In the moment with George Martin

George Martin was producing records in 1950.  He worked his way up the corporate ladder, and in 1962 he was acting as a sort of Principal over a small number of recording studios.  One morning he popped into a booth and asked how the audition session went.  The engineer said he hated the drummer; he was unrecordable and the songs were only so-so.  Martin listened to the tape and then, like a good Principal, stepped into the studio to chat with the prospective students.  He asked them if there was anything at all they didn’t like and George Harrison immediately said “Well, I don’t like your tie.” 

We all know what ensued, and Martin was charmed.

Let’s face it, they were charmers all; young and on a romp. Having established a working relationship immediately meant there was time for Martin to recognize these interesting people’s musical strengths.  I think he decided the guitar work was incredible. 

It always was.

The drummer was immediately cut and a boy with a remarkable sense of steady time replaced him.  He was already a whimsical sort; he fit right in.  Remember, John said the Beatles were bastards.  This might be the moment he was pointing to.

I like to think George Martin recognized George Harrison as by far the most fluent guitarist he had yet to work with.  He goes after and captures George’s smooth consistent and effortless flow.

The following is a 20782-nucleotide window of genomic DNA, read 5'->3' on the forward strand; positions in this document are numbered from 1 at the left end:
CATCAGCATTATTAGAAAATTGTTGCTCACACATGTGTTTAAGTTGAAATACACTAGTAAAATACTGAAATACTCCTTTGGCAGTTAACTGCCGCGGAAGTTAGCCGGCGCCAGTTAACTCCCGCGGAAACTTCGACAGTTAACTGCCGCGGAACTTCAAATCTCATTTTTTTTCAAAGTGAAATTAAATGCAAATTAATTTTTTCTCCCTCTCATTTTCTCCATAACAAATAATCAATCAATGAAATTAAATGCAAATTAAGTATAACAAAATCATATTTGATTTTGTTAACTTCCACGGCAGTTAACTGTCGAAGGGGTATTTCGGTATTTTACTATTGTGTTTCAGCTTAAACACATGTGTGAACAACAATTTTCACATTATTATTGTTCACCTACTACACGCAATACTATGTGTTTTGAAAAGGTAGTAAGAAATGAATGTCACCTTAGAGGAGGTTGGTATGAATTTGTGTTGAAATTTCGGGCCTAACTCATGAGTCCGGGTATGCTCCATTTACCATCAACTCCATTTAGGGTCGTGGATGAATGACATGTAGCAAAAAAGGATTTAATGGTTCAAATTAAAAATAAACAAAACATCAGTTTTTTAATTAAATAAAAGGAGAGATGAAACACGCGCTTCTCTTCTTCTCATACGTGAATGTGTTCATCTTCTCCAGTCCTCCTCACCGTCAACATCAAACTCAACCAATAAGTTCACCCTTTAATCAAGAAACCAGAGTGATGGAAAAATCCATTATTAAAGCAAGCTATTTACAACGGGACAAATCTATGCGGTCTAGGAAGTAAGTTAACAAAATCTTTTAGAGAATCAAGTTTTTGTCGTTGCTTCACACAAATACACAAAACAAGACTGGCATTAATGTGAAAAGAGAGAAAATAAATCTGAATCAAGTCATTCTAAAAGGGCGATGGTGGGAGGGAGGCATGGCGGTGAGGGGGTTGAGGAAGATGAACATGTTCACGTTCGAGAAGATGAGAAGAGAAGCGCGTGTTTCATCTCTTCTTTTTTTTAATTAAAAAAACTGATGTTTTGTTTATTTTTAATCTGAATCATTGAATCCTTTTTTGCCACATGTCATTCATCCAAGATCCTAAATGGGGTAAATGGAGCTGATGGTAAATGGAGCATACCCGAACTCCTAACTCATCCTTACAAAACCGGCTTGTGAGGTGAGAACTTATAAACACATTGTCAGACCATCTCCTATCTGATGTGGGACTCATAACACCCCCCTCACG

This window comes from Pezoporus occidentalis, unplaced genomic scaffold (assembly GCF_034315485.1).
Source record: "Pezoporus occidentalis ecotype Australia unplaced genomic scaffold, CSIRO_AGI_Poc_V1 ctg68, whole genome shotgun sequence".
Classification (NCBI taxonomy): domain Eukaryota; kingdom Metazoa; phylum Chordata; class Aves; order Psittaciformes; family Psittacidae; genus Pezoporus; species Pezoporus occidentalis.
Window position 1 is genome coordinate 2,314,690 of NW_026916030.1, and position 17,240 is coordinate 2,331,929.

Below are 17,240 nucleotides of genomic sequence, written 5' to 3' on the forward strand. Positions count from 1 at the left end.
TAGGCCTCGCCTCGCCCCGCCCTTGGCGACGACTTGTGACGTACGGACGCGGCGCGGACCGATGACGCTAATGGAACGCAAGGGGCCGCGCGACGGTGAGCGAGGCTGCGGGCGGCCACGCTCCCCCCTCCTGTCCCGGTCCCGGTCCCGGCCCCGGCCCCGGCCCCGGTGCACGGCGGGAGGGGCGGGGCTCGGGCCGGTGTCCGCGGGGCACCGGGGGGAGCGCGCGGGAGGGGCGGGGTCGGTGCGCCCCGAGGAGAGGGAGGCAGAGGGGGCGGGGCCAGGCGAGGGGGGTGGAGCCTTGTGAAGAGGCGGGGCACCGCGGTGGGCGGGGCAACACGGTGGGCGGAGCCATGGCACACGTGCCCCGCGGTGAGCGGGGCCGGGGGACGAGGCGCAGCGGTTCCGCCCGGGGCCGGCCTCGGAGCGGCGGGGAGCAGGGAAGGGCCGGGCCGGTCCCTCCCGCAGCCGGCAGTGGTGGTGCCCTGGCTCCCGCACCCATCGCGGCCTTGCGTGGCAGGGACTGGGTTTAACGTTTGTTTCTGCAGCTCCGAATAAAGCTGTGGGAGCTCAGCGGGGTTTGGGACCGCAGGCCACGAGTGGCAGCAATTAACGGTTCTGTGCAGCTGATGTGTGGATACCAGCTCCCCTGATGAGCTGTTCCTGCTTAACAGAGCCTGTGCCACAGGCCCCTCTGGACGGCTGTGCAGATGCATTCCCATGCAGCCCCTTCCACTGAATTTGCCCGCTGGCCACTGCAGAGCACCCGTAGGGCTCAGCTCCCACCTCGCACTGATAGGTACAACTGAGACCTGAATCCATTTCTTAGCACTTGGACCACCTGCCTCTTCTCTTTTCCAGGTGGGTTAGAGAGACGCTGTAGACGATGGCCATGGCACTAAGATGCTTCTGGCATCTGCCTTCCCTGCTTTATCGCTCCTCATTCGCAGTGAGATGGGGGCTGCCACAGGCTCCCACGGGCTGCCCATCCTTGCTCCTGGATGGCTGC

Paul once said that George Martin was the only man who should ever be regarded as the fifth Beatle.  How quickly those shimmering guitar parts began to be caught in their full glory on tape.  By the time the American album Something New came out the sound was rich and full of possibility.  They were all swept up in a learning curve, the teacher too.

Martin invested himself in all of it.  He must have loved it when the Beatles were scheduled to be in the studio.  He contributed as much as anyone; he was always there in mind and spirit with a little obbligato he had scored out last night for piccolo trumpet.

Acoustic guitars are difficult to record.  When the Beatles headed in that direction Martin mastered the technique; all this time Martin’s own stereophonic world was expanding.

As the music demanded more Martin provided more.  Imagine what time and effort it took just to find the exact right tape of crowd noise in a swell to start Sergeant Pepper’s, one of those very rare moments when an album immediately rises up and begins to tell its story. 

It was a total team effort.  That’s how we got to the moon and that’s how the Beatles managed to produce music that could land us there from the scenic route.

When George Martin was producing Jeff Beck’s Wired he mustered all of his George Harrison wisdom to seek out that guitarist’s lair and take a vivid musical portrait of him.  “Goodbye Pork Pie Hat” remains a mastery of live sound; Beck roaming and stalking something in a perfectly blue setting.

George Martin was always in the moment, and putting you there as well. 

Michael James has been a professional guitarist and Public School music educator for over forty years